However, instead of accepting the ICO decision, and complying with the instruction issued with it, to my horror the KCTMO instead appealed against it. The outcome of the TMO appeal was that the decision of 8th August, which had favored me, was overturned on 30th August by a more senior ICO officer, the KCTMO was again declared by the ICO to be exempt from the Feedom of Information Act, and the case was closed. What’s more the ICO had once again failed to clarify that information held by a contractor (KCTMO) on behalf of a public authority (RBKC) falls within the scope of the FOIA.
A crucial implication of all of the above is that we were repeatedly denied by KCTMO, on false pretences and with the full support of the ICO, important and sometimes vital information to which we were fully entitled under the Freedom of Information Act.
I finally succeeded in obtaining a copy of the Grenfell Tower emergency lighting report, not from the TMO, but by asking Robin Yu, the Information Governance and Management Officer at RBKC, to request a copy from the TMO. He did so and forwarded it to me on 16th October. A copy is attached below and I strongly urge anyone with knowledge of subsequent failures of the Grenfell emergency lighting system to contact the Metroplolitan Police Grenfell Investigation team (Operation Northleigh) and make a statement.
Perhaps the most disturbing aspect of this entire saga is the repeated failure of the ICO to advise us at any time that the definition in section 3(2) of the Freedom of Information Act implicitly recognises that information ‘held by a public authority’ includes information ‘held by another person on behalf of a public authority’ and that information held by a contractor (eg KCTMO) on behalf of a public authority (RBKC) falls within the scope of the Act, even if the authority never physically holds it in its own hard copy or electronic files.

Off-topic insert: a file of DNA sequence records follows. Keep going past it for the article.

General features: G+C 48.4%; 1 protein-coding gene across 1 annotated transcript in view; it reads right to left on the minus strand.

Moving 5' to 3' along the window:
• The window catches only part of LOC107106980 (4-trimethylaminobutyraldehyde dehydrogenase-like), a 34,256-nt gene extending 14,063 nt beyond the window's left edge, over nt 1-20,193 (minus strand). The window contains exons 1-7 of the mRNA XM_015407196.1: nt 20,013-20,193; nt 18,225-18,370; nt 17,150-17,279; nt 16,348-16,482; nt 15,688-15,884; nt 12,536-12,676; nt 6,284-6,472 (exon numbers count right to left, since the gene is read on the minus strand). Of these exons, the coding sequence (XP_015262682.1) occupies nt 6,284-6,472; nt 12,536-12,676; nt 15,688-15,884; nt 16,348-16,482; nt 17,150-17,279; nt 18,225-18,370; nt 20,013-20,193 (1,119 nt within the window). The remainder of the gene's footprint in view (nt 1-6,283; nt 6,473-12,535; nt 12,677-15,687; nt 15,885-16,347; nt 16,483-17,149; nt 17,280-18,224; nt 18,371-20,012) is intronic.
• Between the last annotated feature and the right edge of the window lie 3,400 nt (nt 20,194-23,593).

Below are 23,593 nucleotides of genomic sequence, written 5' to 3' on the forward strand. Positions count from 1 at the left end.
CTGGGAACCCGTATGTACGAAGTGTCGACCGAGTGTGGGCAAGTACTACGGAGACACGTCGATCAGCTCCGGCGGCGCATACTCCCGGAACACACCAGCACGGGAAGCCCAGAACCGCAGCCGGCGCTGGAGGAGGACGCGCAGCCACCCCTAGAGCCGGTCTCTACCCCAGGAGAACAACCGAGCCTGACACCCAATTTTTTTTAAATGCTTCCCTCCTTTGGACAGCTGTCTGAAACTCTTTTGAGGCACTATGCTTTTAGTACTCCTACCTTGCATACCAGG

Almost as disturbing, and I use the word ‘almost’ because we have learned from experience to expect nothing better from them, is the attitude of the KCTMO which, knowing full well that most, if not all, of the information in their possession is held on behalf of RBKC, failed on every occasion either to provide us with information we requested or to refer our FOI requests to the Council, and never once advised us that we could have redirected our FOI requests to the Council. Indeed the KCTMO were culpable not just in failing to discharge their duties under the FOIA, they were also in breach of their management agreement with RBKC. According to the email I received from Sinead McQuillan on 14th July:
“KCTMO are obliged to provide information about their services under the terms of their management agreement with RBKC where that information relates to the Council’s obligations under FOIA or other legal requirements.”
Both of these bodies, KCTMO and ICO, were complicit, through their failure to discharge their duties fully, competently and impartially, in the deaths of the many who perished in the Grenfell Tower fire and should be held to account for their failings. Whether they resulted from negligence or incompetence the fact remains that the failure to discharge their duties fairly, competently and with due care and diligence had consequences of the utmost gravity for the residents of Grenfell Tower, both the living and the dead.